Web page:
Review: While most editions of the DJ Kicks mix series feature at least one track created by the artist behind the mix, Kamaal Williams' forthcoming version features quite a few - hence this four-track EP of previously unreleased material. The talented keyboardist, DJ and producer first offers up a brilliant live, full-band version of "Bitches Brew" rich in spoken word vocals, snaking horn lines, frequent changes in tempo and his own sublime keys work, before delivering the stunning, piano-only lament "Shinjuku (DJ Kicks)". He dons his familiar Henry Wu alias to lay down the squelchy deep house hypnotism of "Wivout U" - a track seemingly created for the "We Out Here" festival - before reverting to jazz-funk/jazz-fusion mode on ear-catching closing cut "Strings (ATL)". In a word: delicious.
Review: Nightmares On Wax relaunched DMC's 'Back To Mine' series after a 10-year absence in January, and now next to slide into the selector's hot seat are chart-bothering pop/indie-dance duo Jungle. They've curated an impressively varied selection of downtempo grooves that runs the gamut from the contemporary jazz of Kamaal Williams and Mansur Brown to the psych-pop of LA hopefuls The Marias, the Balearic disco of Admin's 'Space Cadet', the lo-fi George Harrison vibes of Paul Cherry's 'Like Yesterday', the deep tropical house of DrumTalk's 'Red Haze' and the sunny Afro-funk of Inflo's 'No Fear'. A whimsical, engaging collection that's best served whole for maximum effect.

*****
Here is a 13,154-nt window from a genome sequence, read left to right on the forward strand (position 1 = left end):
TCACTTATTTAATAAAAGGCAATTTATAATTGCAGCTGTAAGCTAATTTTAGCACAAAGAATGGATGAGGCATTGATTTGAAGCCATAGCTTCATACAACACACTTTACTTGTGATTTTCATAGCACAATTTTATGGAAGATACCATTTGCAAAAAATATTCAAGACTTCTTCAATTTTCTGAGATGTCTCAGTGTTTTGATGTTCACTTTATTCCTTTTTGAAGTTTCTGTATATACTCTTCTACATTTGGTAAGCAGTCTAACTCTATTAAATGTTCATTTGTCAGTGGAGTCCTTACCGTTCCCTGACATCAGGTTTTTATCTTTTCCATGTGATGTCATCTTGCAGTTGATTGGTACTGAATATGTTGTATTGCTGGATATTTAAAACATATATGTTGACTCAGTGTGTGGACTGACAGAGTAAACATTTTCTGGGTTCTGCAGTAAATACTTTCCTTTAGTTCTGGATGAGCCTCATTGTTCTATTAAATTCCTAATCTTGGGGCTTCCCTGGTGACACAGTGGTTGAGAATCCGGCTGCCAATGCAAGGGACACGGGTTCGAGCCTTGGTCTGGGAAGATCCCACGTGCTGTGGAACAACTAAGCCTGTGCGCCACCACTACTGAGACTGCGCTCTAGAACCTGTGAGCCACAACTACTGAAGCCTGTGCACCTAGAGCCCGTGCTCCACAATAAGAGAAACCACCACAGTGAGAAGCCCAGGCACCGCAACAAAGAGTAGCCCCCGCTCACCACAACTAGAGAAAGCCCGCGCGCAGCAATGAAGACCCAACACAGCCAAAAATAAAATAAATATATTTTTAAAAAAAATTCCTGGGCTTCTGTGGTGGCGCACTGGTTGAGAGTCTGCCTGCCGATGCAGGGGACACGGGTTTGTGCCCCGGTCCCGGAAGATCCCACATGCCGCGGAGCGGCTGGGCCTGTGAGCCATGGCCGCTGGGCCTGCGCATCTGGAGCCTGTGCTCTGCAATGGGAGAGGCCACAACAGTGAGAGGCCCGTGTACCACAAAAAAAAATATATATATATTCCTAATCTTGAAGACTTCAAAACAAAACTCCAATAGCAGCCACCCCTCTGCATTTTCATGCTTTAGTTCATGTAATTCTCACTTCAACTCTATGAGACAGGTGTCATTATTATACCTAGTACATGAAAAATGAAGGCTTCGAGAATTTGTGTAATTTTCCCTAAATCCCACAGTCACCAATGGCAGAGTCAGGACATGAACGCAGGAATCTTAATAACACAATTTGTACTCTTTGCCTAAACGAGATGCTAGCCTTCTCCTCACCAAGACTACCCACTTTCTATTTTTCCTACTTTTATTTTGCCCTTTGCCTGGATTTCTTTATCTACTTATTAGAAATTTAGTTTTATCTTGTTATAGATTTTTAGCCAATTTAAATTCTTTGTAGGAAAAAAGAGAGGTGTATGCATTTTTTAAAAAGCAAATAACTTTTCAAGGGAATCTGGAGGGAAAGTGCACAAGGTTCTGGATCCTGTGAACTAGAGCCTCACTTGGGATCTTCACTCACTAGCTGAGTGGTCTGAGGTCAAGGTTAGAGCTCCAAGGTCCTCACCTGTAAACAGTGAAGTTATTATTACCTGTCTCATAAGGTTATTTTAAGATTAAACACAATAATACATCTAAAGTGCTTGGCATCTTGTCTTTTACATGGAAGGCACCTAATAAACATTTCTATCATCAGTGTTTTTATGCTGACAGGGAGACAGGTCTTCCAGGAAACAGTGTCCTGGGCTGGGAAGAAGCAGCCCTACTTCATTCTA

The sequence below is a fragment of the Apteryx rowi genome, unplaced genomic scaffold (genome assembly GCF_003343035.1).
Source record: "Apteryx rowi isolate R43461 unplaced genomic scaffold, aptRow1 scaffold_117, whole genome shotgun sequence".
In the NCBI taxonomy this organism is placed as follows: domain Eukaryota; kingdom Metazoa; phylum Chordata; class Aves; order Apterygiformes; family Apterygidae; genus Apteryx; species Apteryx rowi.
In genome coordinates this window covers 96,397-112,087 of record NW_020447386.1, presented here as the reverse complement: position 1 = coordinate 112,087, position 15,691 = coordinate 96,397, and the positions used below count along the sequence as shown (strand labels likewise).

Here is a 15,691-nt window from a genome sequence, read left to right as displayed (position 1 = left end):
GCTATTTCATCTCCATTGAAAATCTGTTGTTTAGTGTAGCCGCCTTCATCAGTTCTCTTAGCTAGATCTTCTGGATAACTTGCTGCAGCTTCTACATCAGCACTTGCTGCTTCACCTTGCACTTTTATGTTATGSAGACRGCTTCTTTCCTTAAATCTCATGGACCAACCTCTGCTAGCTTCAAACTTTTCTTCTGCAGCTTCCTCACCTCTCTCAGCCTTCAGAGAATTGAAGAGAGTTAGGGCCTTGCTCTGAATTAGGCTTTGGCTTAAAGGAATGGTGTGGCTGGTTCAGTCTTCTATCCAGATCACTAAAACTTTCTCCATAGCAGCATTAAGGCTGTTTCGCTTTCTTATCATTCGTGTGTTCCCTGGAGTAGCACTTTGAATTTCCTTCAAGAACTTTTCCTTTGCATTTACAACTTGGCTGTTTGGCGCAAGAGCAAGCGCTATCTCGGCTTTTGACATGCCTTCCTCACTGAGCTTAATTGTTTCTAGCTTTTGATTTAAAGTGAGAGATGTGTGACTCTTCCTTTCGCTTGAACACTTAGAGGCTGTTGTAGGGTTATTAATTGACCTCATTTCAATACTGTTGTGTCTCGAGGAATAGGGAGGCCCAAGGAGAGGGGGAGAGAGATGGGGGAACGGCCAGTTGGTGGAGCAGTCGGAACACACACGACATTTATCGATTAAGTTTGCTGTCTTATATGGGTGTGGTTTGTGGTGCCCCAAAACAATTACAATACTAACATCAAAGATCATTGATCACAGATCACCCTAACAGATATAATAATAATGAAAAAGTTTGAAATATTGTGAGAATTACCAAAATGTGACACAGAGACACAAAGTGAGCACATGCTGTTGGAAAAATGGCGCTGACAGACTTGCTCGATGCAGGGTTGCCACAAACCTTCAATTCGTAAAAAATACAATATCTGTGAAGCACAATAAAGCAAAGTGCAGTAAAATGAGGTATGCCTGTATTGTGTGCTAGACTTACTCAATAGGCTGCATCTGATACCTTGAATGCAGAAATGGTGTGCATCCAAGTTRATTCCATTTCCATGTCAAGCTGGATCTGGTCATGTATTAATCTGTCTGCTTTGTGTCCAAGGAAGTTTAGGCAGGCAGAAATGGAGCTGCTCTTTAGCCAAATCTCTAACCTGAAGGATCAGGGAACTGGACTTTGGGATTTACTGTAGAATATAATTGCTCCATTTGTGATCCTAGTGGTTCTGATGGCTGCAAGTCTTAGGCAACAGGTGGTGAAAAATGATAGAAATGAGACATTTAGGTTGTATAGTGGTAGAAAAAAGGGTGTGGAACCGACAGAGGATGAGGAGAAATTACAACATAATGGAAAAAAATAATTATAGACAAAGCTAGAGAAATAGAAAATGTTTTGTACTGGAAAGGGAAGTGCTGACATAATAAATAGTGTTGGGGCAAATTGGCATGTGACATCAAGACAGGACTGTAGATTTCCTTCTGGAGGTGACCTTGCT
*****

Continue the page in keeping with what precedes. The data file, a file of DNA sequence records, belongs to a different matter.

Review: There's much to admire about Kamaal Williams' contribution to the long running DJ Kicks series, not least the producer, DJ and keyboardist's blend of self-made exclusives (both under his name and his alternative Henry Wu alias) and largely overlooked gems. Highlights in the former category include a stunning live version of "Snitches Brew", the jazzy Latin house of "Projections" (a Henry Wu hook-up with Earl Jeffers) and "Lowrider", a jazz guitar-propelled cut from his collaborative Yusuf Kamaal project. In the latter category, we'd suggest wrapping your ears around Awanto 3's dusty and ultra-deep "Pregnant", the deep jazz-funk bliss of Diggs Duke's "Cause I Love You", the up-tempo dancefloor soul of Peven Everett's "Stuck" and the slow motion wonder that is Steve Spacek's "Hey There".